CRD gets federal gas tax money for PCMP implementation

Finally announced, the CRD recently received $780,950 from the Government of Canada’s Gas Tax Fund transfer to implement various part of the Capital Regional District’s (CRD) recently completed Pedestrian and Cycling Master Plan (PCMP). The full announcement can be found on the Canada News Centre or from the CRD’s 2013 Media Releases.

Excitingly, this means a whole series of pilot projects for all the “E”‘s from the PCMP, including Engineering aka infrastructure such as:

Bike activated warning signals
Such as HAWK beacons

HAWK signal
HAWK signal (Image credit: Wikipedia)

Advisory bike lanes (Minneapolis has a few)

Advisory Bike Lane in Minneapolis
Advisory Bike Lane in Minneapolis (Photo credit: City of Minneapolis)

Traffic calming for bike boulevards

Traffic barrier at Haultain and Shelbourne
Traffic barrier at Haultain and Shelbourne (Personal photo)


Other engineering projects include solar-powered signage, automated count stations, and secure lock-up systems that support dual-mode trips such as cycling and transit. The “soft” E’s including Education and Encouragement, Enforcement, Evaluation aren’t left behind either. Should be fun times!

(Full Disclosure: I work for CRD Regional & Strategic Planning and am the Bicycle Count Coordinator for the CRD)

All You Need to Know About Stormwater Runoff

Bike lane with bioswale on Shelbourne
Bike lane with bioswale on Shelbourne

Courtesy of Sightline Daily, which is from the similarly-named Sightline Institute out of Seattle, everything you need to know about stormwater:

An overflow of 15 million gallons of sewage and stormwater fouls the shoreline of picturesque Port Angeles, putting the waterfront off limits to the residents and visitors of the Olympic Peninsula town due to health concerns.

Portlanders are socked with some of the nation’s highest water utility rates in order to pay for the city’s $1.4 billion “Big Pipe” projects.

Northwest scientists document coho salmon dying in urban streams with their bellies full of eggs, perishing before they can spawn.

The culprit in each of these stories is the most mundane of villains: the rain. As rainwater streams off roofs and over roadways and landscaped yards, it mixes a massive toxic cocktail. It scoops up oil, grease, antifreeze, and heavy metals from cars; pesticides that poison aquatic insects and fish; fertilizers that stoke algal blooms; and bacteria from pet and farm-animal waste. A heavy rainfall delivers this potent shot of pollutants straight into streams, lakes, and bays—threatening everything from tiny herring to the region’s beloved orcas to our families’ health.

Given we are still stalled on the Uplands sewage separation, let alone any sort of treatment of our stormwater, I think fixing this problem is a long time coming. That being said, the CRD has been pretty successful with their source control projects and have some good information about bioswales, both designed to prevent all those pollutants mentioned above from getting into the storm drains in the first place.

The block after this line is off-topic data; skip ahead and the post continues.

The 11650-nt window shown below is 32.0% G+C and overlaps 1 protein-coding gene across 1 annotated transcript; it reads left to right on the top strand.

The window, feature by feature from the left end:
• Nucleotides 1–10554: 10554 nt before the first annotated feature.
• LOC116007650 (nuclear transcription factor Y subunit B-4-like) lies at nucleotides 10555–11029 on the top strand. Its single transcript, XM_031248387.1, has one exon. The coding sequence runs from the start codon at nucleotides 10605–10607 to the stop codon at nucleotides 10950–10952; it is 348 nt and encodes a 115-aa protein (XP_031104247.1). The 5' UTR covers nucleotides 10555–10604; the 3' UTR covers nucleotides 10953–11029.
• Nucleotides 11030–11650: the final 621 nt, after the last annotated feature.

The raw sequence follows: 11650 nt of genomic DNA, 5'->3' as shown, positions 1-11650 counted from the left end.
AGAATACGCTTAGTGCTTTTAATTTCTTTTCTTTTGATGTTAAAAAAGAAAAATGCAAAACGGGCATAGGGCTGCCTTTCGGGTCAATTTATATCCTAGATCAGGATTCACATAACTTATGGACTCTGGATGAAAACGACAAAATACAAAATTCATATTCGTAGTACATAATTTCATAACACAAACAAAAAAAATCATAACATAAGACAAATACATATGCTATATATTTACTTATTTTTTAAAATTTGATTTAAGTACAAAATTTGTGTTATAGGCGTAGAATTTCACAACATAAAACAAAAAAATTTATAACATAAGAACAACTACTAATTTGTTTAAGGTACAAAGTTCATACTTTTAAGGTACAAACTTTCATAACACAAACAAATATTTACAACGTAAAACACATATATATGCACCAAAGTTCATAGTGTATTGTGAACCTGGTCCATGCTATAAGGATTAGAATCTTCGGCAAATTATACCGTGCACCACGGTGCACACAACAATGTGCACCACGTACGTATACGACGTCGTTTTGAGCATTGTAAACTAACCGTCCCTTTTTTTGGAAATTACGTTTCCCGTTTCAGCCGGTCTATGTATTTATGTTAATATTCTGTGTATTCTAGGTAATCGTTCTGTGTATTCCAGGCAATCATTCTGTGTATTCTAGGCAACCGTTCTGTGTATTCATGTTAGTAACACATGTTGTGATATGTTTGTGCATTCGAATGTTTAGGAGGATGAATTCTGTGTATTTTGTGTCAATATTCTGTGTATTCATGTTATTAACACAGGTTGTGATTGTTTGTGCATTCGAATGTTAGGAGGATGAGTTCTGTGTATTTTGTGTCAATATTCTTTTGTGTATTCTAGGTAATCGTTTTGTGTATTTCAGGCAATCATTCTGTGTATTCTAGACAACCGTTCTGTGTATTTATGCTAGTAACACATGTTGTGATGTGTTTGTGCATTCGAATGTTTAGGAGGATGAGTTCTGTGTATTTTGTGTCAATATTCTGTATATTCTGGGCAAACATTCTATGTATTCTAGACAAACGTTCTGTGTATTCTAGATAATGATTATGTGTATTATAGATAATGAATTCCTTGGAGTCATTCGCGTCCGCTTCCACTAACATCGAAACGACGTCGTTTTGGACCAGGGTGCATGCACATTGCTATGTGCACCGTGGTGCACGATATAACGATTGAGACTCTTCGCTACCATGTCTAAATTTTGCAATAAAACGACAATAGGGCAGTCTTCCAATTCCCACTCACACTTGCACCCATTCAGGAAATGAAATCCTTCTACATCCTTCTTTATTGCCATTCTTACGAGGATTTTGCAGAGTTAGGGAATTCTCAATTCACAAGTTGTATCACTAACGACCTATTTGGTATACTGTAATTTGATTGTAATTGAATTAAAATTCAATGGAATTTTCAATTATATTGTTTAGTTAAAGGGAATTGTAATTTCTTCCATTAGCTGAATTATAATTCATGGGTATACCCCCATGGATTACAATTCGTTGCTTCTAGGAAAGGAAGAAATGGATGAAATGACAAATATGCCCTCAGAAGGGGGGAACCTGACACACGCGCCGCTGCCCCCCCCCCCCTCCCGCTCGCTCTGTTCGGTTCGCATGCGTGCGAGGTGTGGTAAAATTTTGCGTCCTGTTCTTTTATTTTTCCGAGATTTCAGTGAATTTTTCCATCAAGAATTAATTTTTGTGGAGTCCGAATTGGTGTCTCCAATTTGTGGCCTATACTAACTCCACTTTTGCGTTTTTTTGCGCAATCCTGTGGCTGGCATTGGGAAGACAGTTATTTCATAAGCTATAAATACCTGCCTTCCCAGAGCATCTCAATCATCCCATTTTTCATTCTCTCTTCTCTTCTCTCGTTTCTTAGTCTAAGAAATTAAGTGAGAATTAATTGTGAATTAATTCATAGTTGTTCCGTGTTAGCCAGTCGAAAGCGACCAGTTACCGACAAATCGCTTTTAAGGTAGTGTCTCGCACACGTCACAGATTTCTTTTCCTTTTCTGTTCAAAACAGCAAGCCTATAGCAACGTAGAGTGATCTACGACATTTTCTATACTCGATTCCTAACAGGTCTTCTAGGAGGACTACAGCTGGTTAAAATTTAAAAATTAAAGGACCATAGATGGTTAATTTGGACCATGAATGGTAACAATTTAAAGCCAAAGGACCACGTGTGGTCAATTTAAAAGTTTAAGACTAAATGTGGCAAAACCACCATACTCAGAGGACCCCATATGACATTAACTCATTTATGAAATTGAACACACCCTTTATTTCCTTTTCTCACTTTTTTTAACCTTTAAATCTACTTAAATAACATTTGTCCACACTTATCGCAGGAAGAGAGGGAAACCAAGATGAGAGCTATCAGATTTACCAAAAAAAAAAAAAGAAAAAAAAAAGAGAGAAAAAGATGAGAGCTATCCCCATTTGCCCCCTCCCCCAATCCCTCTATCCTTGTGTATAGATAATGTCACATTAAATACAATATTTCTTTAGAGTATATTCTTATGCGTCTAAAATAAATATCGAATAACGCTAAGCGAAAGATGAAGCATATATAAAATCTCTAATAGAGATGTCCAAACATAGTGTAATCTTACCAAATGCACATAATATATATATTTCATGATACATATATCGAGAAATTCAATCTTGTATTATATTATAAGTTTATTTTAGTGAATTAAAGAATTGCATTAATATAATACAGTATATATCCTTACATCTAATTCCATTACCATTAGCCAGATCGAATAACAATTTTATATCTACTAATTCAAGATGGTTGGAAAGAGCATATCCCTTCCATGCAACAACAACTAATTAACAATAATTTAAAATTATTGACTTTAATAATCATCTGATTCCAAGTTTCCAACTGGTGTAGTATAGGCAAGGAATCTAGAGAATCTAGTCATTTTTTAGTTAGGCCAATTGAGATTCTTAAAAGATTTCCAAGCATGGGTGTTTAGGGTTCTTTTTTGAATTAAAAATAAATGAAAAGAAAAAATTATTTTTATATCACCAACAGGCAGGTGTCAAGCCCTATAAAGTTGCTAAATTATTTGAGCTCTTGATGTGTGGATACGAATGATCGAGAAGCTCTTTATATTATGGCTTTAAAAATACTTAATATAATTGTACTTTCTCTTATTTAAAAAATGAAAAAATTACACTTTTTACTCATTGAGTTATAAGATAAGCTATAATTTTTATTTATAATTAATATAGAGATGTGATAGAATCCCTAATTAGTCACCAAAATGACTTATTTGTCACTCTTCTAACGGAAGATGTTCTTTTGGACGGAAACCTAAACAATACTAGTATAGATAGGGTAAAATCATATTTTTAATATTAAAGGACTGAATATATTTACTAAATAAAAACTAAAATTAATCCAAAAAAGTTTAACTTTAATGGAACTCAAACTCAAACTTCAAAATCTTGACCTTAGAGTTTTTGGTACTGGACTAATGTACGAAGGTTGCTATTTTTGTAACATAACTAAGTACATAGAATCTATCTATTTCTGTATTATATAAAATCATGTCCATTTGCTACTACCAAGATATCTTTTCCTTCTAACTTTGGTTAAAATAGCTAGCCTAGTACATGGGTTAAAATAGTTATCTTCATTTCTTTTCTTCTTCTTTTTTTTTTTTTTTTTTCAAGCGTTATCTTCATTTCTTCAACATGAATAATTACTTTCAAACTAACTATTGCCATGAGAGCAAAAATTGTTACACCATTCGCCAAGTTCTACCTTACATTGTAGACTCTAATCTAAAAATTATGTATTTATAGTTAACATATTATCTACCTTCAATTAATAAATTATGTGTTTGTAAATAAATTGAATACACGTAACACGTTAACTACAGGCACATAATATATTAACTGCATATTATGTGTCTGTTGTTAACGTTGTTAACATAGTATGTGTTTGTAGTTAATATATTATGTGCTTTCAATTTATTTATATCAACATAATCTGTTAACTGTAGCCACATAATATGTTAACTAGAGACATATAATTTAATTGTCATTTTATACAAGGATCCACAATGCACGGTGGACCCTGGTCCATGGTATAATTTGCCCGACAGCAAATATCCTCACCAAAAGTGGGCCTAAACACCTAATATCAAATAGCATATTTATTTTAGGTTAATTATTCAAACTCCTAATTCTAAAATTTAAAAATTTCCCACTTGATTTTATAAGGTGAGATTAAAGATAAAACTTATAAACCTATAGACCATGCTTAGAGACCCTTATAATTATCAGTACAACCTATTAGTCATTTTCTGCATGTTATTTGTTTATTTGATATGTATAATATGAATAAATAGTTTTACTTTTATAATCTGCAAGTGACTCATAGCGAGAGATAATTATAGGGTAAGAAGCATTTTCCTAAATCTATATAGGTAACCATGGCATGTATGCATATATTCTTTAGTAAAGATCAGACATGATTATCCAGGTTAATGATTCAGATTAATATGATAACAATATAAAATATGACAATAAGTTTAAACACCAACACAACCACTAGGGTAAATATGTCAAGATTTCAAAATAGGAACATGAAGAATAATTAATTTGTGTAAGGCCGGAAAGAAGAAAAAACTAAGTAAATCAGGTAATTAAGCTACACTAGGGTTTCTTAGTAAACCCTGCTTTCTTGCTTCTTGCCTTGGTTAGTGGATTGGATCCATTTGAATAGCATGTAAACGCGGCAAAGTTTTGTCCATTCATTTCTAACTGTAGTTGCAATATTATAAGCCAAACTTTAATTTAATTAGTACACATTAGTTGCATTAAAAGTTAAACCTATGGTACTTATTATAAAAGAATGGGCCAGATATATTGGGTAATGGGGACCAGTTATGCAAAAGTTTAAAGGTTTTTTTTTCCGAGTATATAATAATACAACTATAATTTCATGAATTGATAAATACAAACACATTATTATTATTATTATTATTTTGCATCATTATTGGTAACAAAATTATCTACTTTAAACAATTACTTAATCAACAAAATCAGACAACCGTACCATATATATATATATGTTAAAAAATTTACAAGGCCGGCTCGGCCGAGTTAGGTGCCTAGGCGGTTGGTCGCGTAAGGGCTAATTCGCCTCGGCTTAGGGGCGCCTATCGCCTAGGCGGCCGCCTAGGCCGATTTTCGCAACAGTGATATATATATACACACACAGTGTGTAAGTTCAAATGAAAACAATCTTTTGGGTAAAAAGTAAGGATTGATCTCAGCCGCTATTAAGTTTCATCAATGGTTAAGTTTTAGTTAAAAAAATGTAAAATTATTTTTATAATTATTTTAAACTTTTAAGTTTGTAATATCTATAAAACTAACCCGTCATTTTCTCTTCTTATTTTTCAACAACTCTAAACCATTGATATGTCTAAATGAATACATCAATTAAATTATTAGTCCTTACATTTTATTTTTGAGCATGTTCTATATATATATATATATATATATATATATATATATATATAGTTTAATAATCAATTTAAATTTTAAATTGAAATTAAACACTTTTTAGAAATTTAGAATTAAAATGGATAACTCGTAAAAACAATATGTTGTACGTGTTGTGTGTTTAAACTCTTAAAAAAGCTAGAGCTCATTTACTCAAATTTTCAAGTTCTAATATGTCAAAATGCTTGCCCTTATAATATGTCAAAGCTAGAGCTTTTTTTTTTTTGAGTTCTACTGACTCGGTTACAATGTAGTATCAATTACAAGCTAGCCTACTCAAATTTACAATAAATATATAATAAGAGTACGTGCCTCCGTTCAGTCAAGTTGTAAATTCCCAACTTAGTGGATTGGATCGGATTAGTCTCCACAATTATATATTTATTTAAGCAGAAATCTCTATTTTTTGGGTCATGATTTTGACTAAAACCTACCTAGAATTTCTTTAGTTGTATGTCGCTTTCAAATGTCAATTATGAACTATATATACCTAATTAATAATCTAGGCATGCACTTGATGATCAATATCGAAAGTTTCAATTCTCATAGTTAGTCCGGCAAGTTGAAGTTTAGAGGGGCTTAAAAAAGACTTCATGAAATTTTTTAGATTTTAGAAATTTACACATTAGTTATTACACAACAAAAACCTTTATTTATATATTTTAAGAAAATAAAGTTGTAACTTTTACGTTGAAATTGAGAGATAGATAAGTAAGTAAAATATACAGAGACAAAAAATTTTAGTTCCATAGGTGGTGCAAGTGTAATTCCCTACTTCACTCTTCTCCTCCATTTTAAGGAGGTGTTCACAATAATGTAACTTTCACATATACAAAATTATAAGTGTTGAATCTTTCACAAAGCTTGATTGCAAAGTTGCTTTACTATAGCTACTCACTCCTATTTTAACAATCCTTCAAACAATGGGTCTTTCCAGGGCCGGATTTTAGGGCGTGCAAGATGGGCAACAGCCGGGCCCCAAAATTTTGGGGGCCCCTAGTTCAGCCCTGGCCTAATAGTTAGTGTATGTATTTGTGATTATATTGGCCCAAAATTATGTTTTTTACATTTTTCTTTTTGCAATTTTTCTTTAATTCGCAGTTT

UVic seeks input on Cedar Hill X Rd lands

A former potential site of sewage treatment, now under study. Image courtesy CRD Natural Areas Atlas

UVic Sustainability has finally decided to develop a plan for the Cedar Hill X Rd. lands. Yes, those same lands that the CRD considered for a Saanich East/Oak Bay sewage treatment/pumping plant earlier this year. (For reference, it is outlined in yellow to the right). Like most areas, there are a lot of interested parties, including dog walkers, UVic Facilities, UVic Forest Biology, and the local community. Some of those users don’t see eye to eye, so balancing those conflicted needs should be interesting.

This isn’t the first time a plan has come up for the site, although it seems that everybody but UVic has been involved. Proposed for the site in 2009 was a “UVic School of Agriculture” by the Campus Urban Agricultural Collective (Facebook page). At the time the draft plan under discussion was but an apple in the eye of then-UVic (now CRD) Sustainability Coordinator Sarah Webb, as she mentioned the Marlet in a story about the CUAC. Earlier this year the Food Not Lawns Collective co-opted that idea and dumped it into their manifesto (as they dug up the lawn in front of the library, possibly killing all their credibility in the process).

Disappointingly, the plan doesn’t talk at all about the road immediately adjacent, which includes parking in the area, or of better pedestrian access. Currently Cedar Hill X Rd. has a number of problems: too wide, lack of sidewalks on the north side, lack of bike lanes, and its use as overflow parking from UVic, the Rec Centre, both golf courses, and Emmanuel Baptist Church. Yes, the road is under the control of Oak Bay, but that shouldn’t stop UVic from making a stronger statement. And Oak Bay should listen. After all, they are the adjacent land owner and we go to great pains to query other adjacent land owners when we put in improvements like bike lanes. Observe the recent bike lane work on the other side of Cedar Hill X Rd.

However, I am cautiously optimistic. The drop dead date for getting your comments into UVic is November 26th. You can read more at the UVic Sustainability Planning site.